Consider getting a pair of tall muck boots or even hip waders. Have extra hot weather clothing. Once the A/C isn’t working you will likely be quite warm.

Buy knee pads and steel toe shoes for cleanup afterwards. Also buy multiple pairs of heavy work gloves, when they get wet you will appreciate a dry pair being available.

Tuck one full set of clothes for each family member in an evacuation bag. Just before the storm you could put it in the attic or 2nd floor or put in a vehicle in case you need leave. Alternately, put them in the attic before you evacuate so they are available when you get back.

Best First Aid Kit Recommendations for Home, Car, Office and Travel

Health and First Aid Supplies

Being prepared before the hurricane also includes having all your healthcare information up to date and ready to go. Make sure to document basic medical information for everyone in your family. Make short cards that can go in a wallet or purse for each person. The cards should include identification information; prescription medications, if any;  blood type; allergies and other critical medical information.

First Aid Supplies

You should have a first aid kit, but even more important is First Aid Training (Basic & CPR). Get multiple First Aid Kits – one per vehicle and a larger “home kit”. Stock up on sunscreen and mosquito repellent. The store may not be open for days to weeks.

See also:

Consider getting first aid books and/or guides. An injury, heart attack, or accident during a hurricane is something you will need to handle. You won’t get help for multiple days, so you must be prepared. If you can’t deal with a medical emergency, you should evacuate instead of sheltering in place.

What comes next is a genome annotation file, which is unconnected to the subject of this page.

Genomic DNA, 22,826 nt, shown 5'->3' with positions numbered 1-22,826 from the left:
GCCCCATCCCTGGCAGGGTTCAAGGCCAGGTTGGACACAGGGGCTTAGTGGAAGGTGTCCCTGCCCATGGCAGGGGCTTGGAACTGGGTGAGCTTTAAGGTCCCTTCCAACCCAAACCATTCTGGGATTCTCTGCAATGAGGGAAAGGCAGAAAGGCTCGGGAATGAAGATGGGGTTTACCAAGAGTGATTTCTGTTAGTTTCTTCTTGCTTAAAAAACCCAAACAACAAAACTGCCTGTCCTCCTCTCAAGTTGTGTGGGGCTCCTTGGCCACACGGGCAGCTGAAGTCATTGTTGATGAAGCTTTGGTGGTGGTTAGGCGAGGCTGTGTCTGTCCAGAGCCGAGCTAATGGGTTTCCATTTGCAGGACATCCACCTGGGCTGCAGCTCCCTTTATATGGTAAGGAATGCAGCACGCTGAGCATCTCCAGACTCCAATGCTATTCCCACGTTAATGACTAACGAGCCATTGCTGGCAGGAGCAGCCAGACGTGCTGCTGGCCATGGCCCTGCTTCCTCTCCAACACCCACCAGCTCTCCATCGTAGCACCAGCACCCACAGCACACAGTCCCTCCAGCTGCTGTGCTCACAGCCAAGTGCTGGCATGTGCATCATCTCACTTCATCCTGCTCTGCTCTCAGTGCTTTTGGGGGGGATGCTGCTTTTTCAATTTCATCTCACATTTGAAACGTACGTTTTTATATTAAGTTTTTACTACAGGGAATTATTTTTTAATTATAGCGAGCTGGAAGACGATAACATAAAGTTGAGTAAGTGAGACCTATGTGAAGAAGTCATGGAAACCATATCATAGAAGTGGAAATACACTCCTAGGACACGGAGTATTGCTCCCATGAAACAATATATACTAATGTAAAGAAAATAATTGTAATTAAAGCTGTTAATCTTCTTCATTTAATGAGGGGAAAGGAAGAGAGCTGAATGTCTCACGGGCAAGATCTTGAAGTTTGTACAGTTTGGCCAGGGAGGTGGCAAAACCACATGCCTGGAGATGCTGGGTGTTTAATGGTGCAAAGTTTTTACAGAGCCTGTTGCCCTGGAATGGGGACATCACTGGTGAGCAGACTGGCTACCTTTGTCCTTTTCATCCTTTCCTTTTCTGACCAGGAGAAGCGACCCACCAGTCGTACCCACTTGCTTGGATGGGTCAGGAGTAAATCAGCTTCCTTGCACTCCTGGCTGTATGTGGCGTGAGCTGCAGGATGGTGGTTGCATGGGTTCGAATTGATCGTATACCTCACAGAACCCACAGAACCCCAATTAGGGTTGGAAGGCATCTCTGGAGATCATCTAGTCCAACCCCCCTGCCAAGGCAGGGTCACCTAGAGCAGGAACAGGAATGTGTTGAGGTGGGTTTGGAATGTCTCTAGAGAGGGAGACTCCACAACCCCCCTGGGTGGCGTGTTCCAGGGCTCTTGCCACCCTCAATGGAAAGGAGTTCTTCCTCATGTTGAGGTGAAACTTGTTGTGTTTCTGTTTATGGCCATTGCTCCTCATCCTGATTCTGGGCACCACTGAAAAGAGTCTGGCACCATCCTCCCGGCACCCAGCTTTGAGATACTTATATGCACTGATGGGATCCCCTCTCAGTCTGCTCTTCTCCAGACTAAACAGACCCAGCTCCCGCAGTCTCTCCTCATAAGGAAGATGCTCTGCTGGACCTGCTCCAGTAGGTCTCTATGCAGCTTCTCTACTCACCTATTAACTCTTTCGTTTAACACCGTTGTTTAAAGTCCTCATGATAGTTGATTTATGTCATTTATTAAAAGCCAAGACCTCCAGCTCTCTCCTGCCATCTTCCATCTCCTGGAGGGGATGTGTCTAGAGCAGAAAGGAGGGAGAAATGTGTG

See also: Living Ready Pocket Manual – First Aid Fundamentals for Survival

Over the Counter Medications

Check medications in your cabinets to see if they are out of date. See “Shelf Life of Over the Counter Medication” for more information. Get a stockpile of the medications you use and would likely need during a hurricane. Anti-diarrhea medications, ibuprofen, pain killers, non-prescription nasal spray, eye drops, allergy and cold medications are common storage items. Right after a hurricane, you will be working hard and may be exposed to any number of allergens and/or bacteria.

Stock extra rubbing alcohol, hydrogen peroxide and antibacterial soap for sanitation and wound cleaning.

Get Current on Medical Exams

Set up a medical appointment for any outstanding medical issues before the hurricane season. Find out if that pain is serious problem or just a strain. Get your prescription medications updated, and talk with your physician about getting extra medication stocked for a hurricane. If you require emergency medications like inhalers or epi-pens, stock up so you are protected. Get your vision prescription updated, and have a spare set of glasses (or extra contact lenses).